I am very new to wine making and have questions about the secondary fermenter and handling the headspace in the fermenter… I am sure it’s never good to let get oxygen in there with the wine but it never seems to work out for me. Can you please shed more light on this process and what’s the best way to deal with too much headspace in secondary fermenter. Use water? etc? And after racking secondary from 5 gal. and get lets say 4 1/4 gal? What you would use?
First of all, thanks for the great question. I’m sure there are others that have the same question about what to do when they have too much headspace in their secondary fermenter, so by sharing this hopefully we can help other home winemakers as well.
First we have to ask, why is having headspace even an issue? The reason is because oxygen is one of wine’s biggest enemies. Not only does it promote the oxidation of the wine, it promotes spoilage of the wine. Mold spores and bacteria thrive on oxygen. Either of these manifestations can be disastrous to a wine.
I am going to assume that the wine is in a carboy at this point. Topping up a wine that is in a bucket fermenter is not very practical since the ultimate goal is to reduce the surface contact area, not necessarily eliminate headspace. Regardless of how much you top up a bucket fermenter, the surface contact area essentially remains the same. If the wine is in a carboy, topping up will eventually get you into the neck of the carboy where there is little surface contact with the air.
I am going to also assume that the fermentation has completed. This is because during a fermentation having too much head-space is not an issue. While there is a fermentation occurring, the headspace is not filled with damaging air, but rather, CO2 gas from the fermentation. In other words, the headspace is harmless in this situation – as long as you keep the airlock in place.
The last assumption I am going to make is that the wine is going to be in the secondary carboy for more than a week or two. If you are using a wine ingredient kit that can be bottled in 4 or 6 weeks from start to finish, then topping up is not something you need to be worried about. The wine is not still for a long enough period to be affected by oxidation.
Okay, so your fermentation has completed and you have it in a secondary fermenter, such as a carboy. You are waiting for it to clear, and you plan on this taking a few weeks if not longer.
Fortunately, there are several things you can do when you have too much headspace in a secondary fermenter. Which method you choose depends on the severity of the situation. Here is a list of what you can do to eliminate headspace in a secondary fermenter, starting with eliminating a minor headspace and ending with eliminating a major headspace:
- Add Water: If the secondary fermenter is only short a cup or two, then adding water is perfectly okay. This small amount is not enough to alter the flavor or character of the wine to any noticeable degree. You will want to use distilled water for two reasons. First, all the free oxygen as been removed. This is a good thing. You do not want to add oxygen to the wine at this stage. Secondly, distilled water is free of chlorine and other chemicals you might find in tap water.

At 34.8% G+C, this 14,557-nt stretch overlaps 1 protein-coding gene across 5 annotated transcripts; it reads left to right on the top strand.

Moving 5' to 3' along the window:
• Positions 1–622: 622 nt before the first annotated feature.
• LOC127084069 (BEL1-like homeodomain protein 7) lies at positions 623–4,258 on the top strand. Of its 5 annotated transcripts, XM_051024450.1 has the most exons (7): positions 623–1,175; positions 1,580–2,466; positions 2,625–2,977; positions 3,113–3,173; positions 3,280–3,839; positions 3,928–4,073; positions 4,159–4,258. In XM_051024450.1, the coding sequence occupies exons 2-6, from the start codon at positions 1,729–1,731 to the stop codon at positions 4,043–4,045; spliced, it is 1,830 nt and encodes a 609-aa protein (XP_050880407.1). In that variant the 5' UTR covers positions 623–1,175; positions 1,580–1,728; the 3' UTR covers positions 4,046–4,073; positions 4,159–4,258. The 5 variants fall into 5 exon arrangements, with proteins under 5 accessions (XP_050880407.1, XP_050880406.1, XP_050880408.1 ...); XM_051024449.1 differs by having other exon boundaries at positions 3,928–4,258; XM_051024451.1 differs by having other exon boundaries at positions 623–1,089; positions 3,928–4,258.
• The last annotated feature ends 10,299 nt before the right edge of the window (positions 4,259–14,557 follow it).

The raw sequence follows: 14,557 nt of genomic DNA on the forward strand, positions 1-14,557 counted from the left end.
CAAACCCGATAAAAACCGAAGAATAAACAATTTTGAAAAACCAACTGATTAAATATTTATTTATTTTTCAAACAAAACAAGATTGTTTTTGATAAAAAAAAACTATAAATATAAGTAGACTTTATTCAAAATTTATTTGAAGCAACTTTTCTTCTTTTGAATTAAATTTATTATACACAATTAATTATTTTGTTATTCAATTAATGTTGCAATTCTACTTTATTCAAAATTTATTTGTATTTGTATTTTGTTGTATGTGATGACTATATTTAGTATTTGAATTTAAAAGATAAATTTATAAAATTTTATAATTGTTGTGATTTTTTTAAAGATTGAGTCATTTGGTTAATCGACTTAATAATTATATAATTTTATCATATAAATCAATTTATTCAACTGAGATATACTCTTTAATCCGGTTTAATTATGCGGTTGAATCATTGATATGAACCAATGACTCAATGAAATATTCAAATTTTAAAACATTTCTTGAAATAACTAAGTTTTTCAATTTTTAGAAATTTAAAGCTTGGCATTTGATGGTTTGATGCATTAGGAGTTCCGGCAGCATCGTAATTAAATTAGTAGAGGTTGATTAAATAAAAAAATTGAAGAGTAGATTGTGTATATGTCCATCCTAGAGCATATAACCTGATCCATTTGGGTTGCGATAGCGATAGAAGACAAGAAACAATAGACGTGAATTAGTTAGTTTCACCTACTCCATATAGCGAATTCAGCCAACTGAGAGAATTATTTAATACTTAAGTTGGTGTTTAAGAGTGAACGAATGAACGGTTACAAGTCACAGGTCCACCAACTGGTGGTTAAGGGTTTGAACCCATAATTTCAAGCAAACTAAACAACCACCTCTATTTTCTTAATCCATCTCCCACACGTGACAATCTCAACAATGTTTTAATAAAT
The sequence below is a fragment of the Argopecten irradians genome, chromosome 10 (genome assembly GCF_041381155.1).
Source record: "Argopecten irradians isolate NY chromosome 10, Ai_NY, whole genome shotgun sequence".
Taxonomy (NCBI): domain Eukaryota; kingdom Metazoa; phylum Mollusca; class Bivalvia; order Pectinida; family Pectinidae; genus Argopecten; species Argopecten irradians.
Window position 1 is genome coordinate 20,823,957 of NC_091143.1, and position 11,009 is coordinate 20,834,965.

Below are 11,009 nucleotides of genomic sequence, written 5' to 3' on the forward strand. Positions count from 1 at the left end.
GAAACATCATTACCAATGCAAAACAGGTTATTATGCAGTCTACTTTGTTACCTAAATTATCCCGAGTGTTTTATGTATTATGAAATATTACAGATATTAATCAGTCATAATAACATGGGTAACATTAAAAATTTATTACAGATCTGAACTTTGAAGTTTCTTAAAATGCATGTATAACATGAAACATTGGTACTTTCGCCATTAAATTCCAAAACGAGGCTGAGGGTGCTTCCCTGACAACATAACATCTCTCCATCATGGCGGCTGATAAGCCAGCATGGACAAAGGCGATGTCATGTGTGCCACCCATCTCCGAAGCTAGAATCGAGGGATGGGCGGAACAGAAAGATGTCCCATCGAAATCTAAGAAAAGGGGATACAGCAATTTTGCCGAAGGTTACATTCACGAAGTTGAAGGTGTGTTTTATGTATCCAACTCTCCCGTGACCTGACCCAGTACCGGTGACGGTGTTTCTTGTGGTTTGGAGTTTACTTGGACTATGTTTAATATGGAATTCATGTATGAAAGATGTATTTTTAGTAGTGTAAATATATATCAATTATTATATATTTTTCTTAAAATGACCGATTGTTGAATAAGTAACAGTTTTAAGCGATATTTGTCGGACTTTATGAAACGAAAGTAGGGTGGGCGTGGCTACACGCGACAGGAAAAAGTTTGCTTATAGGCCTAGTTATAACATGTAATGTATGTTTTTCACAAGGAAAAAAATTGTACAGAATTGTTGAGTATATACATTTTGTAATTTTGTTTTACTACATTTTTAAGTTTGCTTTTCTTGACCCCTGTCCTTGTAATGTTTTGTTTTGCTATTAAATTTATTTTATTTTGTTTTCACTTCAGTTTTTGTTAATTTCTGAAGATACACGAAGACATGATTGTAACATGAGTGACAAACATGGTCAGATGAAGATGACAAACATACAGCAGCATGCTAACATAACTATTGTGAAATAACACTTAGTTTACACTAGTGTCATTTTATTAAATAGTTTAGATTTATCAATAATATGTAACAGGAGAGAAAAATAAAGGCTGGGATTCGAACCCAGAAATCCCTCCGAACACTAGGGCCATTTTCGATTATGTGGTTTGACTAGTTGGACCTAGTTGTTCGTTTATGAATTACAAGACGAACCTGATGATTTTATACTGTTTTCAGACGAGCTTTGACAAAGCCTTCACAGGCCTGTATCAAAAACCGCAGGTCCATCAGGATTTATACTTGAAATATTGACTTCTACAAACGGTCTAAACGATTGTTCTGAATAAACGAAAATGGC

- Add Water/Vodka Mix: If the headspace in your secondary fermenter is closer to a quart, you have to start considering the dilution of the alcohol when adding a water. For this reason you may want to use a distilled water/vodka mix. Choose a cheap vodka. It will be more flavorless than a brand name vodka. Grain alcohol can also be used for this purpose if it is available in your area. Assuming the vodka is 80 proof, use 1 cup (8 fl. oz.) for every half gallon of distilled water.
- Add Similar Wine: If the headspace in the secondary fermenter is over a quart, then not only is the dilution of the alcohol an issue, but also acidity, body and flavor. For this reason you may want to top up the headspace with a similar wine. This could be a commercially made wine, but more economically, you could use some homemade wine that you have already bottled.
- Add Glass Marbles: If the headspace is more like a half gallon, then displacement of the head-space with glass marbles my be the most practical solution. The marbles will need to be sanitized before putting them into the wine. Add them slowly to the carboy 2 or 3 at a time. Pouring them in rapidly could actually crack the bottom of the carboy. You would prefer smaller size marbles for this reason. Also, make sure they are player marbles and not decorative or aquarium marbles. These tend to chip easily.
- Move Wine To Gallon Jugs: For situations where you have way too much headspace in the secondary fermenter, the only sensible way to handle it my be to move the wine into gallon jugs. You normally don’t like to be in such a position, but sometimes it can’t be avoided. The biggest problem with this is that the remainder to the gallons will be lost.
- A Combination Of The Above: You may want to try more than one method for topping up the same wine. For example, if your wine is 4-1/4 gallons in a 5 gallon carboy. You could add some water/vodka mix, some wine and some glass marbles to make up the difference. This would be an option as opposed to breaking up the batch into gallon jugs.
Having too much headspace in the secondary fermenter can be a problem. Fortunately, there are solutions. Doing any of these would be a better option than letting the wine sit still for weeks and months.
Ed Kraus is a 3rd generation home brewer/winemaker and has been an owner of E. C. Kraus since 1999. He has been helping individuals make better wine and beer for over 25 years.